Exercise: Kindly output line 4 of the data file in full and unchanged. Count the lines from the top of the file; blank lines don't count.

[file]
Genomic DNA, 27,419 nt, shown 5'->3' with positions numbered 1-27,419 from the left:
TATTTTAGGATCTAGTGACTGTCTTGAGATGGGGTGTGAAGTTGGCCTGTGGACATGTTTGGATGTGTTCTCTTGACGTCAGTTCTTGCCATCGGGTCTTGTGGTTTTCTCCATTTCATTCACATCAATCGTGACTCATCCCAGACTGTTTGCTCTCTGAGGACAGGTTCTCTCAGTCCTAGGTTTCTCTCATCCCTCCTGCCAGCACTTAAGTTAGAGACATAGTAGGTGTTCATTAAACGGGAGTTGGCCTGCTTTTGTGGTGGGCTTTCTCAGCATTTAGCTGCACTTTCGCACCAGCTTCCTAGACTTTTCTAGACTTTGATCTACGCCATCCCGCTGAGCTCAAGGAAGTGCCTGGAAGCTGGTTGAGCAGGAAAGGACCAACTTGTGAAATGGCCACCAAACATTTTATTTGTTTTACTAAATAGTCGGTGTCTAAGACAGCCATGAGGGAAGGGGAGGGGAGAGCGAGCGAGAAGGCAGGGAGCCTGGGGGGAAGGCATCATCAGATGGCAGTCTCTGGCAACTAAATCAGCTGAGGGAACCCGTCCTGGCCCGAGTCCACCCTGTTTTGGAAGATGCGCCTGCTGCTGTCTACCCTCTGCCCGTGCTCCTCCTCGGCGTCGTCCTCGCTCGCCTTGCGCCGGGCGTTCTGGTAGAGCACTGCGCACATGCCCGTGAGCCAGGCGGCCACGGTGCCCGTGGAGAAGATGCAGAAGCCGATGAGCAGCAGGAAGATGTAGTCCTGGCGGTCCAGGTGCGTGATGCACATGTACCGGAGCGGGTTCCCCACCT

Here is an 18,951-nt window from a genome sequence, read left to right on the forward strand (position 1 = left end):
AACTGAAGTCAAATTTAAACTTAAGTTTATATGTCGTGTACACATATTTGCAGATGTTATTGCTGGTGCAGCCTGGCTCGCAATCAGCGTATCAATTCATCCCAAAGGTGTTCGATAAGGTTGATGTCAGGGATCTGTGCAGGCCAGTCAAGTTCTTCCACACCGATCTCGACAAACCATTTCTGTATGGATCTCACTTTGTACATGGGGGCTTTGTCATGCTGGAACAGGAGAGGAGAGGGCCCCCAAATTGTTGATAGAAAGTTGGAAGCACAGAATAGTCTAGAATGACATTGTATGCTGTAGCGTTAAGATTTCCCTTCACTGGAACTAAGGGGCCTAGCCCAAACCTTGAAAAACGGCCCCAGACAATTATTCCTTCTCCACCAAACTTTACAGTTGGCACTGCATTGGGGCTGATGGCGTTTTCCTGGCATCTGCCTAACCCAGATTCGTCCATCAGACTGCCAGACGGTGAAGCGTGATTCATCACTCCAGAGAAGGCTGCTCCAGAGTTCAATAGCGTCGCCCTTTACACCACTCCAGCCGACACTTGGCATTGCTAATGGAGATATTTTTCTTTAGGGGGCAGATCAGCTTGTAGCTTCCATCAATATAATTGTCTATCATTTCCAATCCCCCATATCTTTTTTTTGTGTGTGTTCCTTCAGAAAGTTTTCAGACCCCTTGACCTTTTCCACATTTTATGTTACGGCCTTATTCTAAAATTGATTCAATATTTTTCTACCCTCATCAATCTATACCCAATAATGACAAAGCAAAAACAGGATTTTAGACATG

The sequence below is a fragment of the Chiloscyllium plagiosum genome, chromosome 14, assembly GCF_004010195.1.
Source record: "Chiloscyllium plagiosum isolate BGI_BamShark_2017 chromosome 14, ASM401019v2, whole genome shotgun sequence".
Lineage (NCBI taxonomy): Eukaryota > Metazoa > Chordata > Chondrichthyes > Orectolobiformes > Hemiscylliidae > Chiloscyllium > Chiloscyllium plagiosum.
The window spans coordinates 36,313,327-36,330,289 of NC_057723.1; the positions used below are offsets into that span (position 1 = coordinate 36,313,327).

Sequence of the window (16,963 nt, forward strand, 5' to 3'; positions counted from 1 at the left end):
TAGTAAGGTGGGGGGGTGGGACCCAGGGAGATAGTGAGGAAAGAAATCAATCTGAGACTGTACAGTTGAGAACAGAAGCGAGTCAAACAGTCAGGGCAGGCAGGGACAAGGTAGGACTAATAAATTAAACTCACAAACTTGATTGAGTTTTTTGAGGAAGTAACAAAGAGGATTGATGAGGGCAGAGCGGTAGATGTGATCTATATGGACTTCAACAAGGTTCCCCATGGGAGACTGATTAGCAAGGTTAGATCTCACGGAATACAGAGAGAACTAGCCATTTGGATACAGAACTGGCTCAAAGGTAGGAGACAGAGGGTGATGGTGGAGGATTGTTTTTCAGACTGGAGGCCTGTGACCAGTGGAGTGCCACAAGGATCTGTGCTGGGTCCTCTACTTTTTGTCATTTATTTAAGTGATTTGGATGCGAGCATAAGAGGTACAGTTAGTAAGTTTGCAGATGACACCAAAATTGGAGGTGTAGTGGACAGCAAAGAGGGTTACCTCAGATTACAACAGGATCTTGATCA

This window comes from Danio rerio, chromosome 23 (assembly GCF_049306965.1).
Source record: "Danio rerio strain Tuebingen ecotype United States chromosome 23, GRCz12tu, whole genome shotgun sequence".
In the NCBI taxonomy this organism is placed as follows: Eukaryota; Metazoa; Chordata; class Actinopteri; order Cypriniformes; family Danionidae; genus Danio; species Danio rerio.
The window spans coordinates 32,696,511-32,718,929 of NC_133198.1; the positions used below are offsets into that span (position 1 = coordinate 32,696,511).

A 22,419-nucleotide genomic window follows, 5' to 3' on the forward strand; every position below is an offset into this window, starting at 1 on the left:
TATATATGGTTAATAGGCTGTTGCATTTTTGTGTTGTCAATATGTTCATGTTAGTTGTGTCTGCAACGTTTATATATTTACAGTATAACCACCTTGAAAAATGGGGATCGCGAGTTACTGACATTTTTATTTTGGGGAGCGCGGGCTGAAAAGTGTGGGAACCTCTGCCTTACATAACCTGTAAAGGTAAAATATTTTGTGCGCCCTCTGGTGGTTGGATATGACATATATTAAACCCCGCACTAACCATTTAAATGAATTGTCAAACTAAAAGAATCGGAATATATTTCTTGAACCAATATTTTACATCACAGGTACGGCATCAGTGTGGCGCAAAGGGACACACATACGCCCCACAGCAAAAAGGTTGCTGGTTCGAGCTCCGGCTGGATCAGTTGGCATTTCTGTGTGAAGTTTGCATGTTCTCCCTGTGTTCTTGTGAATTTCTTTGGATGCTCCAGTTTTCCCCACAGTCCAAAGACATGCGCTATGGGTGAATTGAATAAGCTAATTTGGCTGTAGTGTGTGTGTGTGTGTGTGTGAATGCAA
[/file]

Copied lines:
AACTGAAGTCAAATTTAAACTTAAGTTTATATGTCGTGTACACATATTTGCAGATGTTATTGCTGGTGCAGCCTGGCTCGCAATCAGCGTATCAATTCATCCCAAAGGTGTTCGATAAGGTTGATGTCAGGGATCTGTGCAGGCCAGTCAAGTTCTTCCACACCGATCTCGACAAACCATTTCTGTATGGATCTCACTTTGTACATGGGGGCTTTGTCATGCTGGAACAGGAGAGGAGAGGGCCCCCAAATTGTTGATAGAAAGTTGGAAGCACAGAATAGTCTAGAATGACATTGTATGCTGTAGCGTTAAGATTTCCCTTCACTGGAACTAAGGGGCCTAGCCCAAACCTTGAAAAACGGCCCCAGACAATTATTCCTTCTCCACCAAACTTTACAGTTGGCACTGCATTGGGGCTGATGGCGTTTTCCTGGCATCTGCCTAACCCAGATTCGTCCATCAGACTGCCAGACGGTGAAGCGTGATTCATCACTCCAGAGAAGGCTGCTCCAGAGTTCAATAGCGTCGCCCTTTACACCACTCCAGCCGACACTTGGCATTGCTAATGGAGATATTTTTCTTTAGGGGGCAGATCAGCTTGTAGCTTCCATCAATATAATTGTCTATCATTTCCAATCCCCCATATCTTTTTTTTGTGTGTGTTCCTTCAGAAAGTTTTCAGACCCCTTGACCTTTTCCACATTTTATGTTACGGCCTTATTCTAAAATTGATTCAATATTTTTCTACCCTCATCAATCTATACCCAATAATGACAAAGCAAAAACAGGATTTTAGACATG